Is Natural Immunity sufficient to protect against the Delta Variant, or do I still need the Vaccine?

Experts agree that vaccination is still vital in fighting the Delta variant.

The Centers for Disease Control and Prevention (CDC), which oversees the spread of the Delta variant virus in the United States, recommends that everyone eligible for the Vaccine is vaccinated. This includes those who COVID-19 has infected in the recent past.

While antibodies from a COVID-19 infection may offer some degree of protection against another future infection (known as “natural immunity”), those who have already had the virus may still be vulnerable–perhaps especially to the Delta variant, the current predominant strain, which is near twice as contagious as previous variants. A study published by the CDC on August 6 compared reinfection rates of people who had previously had COVID-19 and found that unvaccinated individuals were more than twice as likely to be reinfected than fully vaccinated individuals.


Experts don’t recommend that you rely on your natural immunity to prevent a COVID-19-related infection. Here are some tips to help you and your family protect yourselves from the Delta variant of COVID-19 and other strains.

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Are our experts still recommending I get the Vaccine even if I have had COVID-19?

Antibodies are produced by all infections and protect against future illness. Health is told by Seema S.Lakdawala (associate professor of microbiology, molecular genetics, University of Pittsburgh School of Medicine). According to Lakdawala’s theory, the immune system creates antibodies and T-cells to fight the virus. These cells then respond to it when they “see” the virus again.

This immune response could help prevent a second infection, Amesh A. A. Adalja MD, senior scholar at Johns Hopkins Bloomberg School of Public Health’s Center for Health Security tells Health. SARS-CoV-2 is the virus that causes COVID-19. The problem is that this virus continues to evolve, meaning that your original protection may no longer be effective against new mutations. Lakdawala says, “When you are infected, you become immune to similar viruses.” “But viruses are designed to spread and evolve, so they change.

For example, Taylor Heald-Sargent, MD, an assistant professor of pediatrics specializing in infectious diseases at Northwestern University Feinberg School of Medicine, explains that if you had COVID-19 during the initial outbreak in spring 2020, it’s more likely than not that your antibodies don’t measure up against the Delta strain.

Dr. Heald Sargent says that while one person may be immune to the Delta variant of an infection from the past, the protection can vary greatly between people. She says that an immunocompromised individual may have a lower immune response than others. Health is told by Joshua LaBaer, MD, executive director at the Biodesign Institute at Arizona State University.

But no matter the severity, a past COVID-19 diagnosis isn’t a guarantee of protection: A study conducted by the University of Oxford found that people with weaker immune responses from a previous infection could be at a higher risk of contracting one of the new variants of COVID-19. Dr. LeBaer says, “We’re seeing a lot of cases of people who have had the infection before and got reinfected with both the Delta variant and other strains.”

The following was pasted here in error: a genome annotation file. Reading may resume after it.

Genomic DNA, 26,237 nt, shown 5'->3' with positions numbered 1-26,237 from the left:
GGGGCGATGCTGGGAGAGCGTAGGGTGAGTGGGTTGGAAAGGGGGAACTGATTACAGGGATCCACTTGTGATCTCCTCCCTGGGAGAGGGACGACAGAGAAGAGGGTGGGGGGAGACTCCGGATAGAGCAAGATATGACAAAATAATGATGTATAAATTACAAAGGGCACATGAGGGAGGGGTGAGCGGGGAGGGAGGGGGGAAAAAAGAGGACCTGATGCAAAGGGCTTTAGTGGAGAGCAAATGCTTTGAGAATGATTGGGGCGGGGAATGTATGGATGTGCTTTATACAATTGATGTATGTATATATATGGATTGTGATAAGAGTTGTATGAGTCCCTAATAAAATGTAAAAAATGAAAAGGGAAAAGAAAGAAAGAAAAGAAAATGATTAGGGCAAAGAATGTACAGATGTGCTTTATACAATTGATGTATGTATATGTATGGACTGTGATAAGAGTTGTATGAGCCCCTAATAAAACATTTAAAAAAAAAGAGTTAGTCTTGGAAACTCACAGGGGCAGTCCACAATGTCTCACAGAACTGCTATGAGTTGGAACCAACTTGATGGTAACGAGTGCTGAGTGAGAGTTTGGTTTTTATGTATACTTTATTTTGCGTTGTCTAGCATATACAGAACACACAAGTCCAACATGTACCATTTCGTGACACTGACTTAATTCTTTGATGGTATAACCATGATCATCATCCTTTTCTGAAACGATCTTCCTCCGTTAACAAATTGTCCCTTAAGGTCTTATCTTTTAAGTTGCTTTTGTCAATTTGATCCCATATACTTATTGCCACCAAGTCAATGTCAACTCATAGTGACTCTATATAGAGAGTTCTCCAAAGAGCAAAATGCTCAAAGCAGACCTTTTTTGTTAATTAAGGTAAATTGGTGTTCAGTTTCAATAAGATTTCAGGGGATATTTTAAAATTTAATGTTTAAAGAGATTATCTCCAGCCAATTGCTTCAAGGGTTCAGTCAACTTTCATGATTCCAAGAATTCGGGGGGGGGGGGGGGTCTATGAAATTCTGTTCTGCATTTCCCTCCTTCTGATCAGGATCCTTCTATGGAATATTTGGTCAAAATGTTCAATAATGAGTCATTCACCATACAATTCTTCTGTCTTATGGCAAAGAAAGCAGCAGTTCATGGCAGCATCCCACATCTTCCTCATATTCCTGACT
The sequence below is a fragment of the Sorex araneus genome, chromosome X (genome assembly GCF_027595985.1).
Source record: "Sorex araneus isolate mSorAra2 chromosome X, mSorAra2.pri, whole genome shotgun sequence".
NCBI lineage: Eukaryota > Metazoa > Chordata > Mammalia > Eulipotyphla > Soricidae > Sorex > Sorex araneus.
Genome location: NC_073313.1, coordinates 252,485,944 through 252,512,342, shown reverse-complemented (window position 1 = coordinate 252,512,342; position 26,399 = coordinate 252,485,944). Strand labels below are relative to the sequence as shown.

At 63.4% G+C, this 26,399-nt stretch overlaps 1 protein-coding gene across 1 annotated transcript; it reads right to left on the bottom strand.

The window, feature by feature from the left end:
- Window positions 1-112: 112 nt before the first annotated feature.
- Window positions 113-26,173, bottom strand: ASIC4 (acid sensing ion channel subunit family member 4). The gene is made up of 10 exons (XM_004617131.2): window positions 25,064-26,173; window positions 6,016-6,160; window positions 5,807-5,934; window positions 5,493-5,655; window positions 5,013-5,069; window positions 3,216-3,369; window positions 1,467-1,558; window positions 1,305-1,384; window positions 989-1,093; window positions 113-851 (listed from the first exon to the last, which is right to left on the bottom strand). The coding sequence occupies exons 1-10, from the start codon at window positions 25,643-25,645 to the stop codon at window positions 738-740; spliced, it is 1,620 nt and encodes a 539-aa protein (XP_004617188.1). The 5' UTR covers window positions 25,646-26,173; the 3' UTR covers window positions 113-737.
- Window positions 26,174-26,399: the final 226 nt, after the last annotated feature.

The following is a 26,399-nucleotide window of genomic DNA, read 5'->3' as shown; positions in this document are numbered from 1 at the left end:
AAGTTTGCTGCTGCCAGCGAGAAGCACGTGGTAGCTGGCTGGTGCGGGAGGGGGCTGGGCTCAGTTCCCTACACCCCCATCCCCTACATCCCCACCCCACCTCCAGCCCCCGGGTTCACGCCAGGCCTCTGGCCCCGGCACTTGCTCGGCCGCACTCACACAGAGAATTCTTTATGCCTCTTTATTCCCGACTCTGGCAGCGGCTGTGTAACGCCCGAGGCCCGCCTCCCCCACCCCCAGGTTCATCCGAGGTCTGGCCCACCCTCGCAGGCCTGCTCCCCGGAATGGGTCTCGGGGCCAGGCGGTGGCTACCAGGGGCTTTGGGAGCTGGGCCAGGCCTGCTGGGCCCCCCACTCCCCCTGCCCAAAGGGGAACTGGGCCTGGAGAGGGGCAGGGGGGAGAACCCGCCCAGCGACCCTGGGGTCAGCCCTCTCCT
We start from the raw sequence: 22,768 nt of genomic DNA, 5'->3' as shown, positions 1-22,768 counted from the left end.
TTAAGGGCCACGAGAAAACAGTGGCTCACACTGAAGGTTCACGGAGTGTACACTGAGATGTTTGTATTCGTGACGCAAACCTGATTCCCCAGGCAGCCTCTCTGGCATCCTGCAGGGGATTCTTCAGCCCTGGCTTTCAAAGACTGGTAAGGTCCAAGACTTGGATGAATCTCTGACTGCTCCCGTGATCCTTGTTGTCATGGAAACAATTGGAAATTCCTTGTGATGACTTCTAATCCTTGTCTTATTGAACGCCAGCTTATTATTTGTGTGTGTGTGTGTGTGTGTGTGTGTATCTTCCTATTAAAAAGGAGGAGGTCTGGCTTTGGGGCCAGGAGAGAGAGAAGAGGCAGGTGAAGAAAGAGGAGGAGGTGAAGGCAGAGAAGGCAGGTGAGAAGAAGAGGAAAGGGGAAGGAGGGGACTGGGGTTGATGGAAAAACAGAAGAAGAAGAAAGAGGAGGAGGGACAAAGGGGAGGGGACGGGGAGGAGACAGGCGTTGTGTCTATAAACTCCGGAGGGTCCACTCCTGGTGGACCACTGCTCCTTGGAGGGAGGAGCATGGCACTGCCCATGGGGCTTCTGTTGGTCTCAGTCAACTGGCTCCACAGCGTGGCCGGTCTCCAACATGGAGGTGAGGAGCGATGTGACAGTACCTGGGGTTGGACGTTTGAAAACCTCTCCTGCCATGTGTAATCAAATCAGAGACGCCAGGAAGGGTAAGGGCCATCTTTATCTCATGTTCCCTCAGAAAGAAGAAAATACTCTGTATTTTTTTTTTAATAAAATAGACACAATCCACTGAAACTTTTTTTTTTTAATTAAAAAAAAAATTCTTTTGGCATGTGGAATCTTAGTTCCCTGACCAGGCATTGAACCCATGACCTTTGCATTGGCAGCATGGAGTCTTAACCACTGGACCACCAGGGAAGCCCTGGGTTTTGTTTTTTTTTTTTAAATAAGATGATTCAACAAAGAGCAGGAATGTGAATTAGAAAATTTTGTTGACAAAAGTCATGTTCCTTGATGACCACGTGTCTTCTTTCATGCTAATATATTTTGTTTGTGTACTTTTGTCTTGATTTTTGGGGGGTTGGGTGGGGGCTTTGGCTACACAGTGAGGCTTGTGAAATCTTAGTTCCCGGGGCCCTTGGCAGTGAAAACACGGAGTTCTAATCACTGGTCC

What are the basics of vaccines and antibodies?

Officially, the CDC recommends that all eligible people be vaccinated. This includes those who have had COVID-19 previously. Dr. Adalja believes vaccination provides stronger and more reliable immunity than natural immunity. This makes it the best way to protect against severe illness caused by the Delta strain.

Although an infection can create antibodies against all proteins of a specific virus strain, vaccination focuses more on the most important protein. Lakdawala says that the spike protein, which binds with receptors in cells to enter a person’s body, is the most critical protein for many strains. She explains that antibodies against spike proteins of the virus neutralize it, which stops it from getting into your cells and making you sick.

Vaccines provide additional antibodies that can fight off new infections. Dr. LeBaer states that although people infected with the disease may still have antibodies, these antibodies are significantly increased upon vaccination.

People might be protected for longer periods because of the higher antibodies. Dr. Heald Sargent says that the Vaccine generates more antibodies than natural infections, so the protection lasts longer than natural infections.

While she says vaccines won’t protect you from sickness, Dr. Heald-Sargent adds that all three vaccines currently allowed by the FDA’s emergency use authorization offer some protection against severe sickness–including from the Delta variant.

Dr. Adalja explains that “when it comes to what really matters, preventing serious illness, hospitalization and death, all three vaccines have an extremely high level of reliability.” “It is extremely unlikely that anyone fully vaccinated will die from any new strains of COVID-19 or the Delta strain.”

Experts recommend that you continue to mask and physically distance yourself in public places, even if your COVID-19 vaccination is complete. This is especially important if you live near high-transmission areas. Dr. Heald Sargent says that it is still possible to get an infection even if you are vaccinated. Although it might not make you feel sick, you can still spread the infection to others.

This story was accurate at press time. Some data may have changed as COVID-19’s situation continues to change. Health tries to keep its stories up-to-date, but we encourage readers to use the WHO, CDC, and local public health departments as resources to stay updated on news and recommendations.

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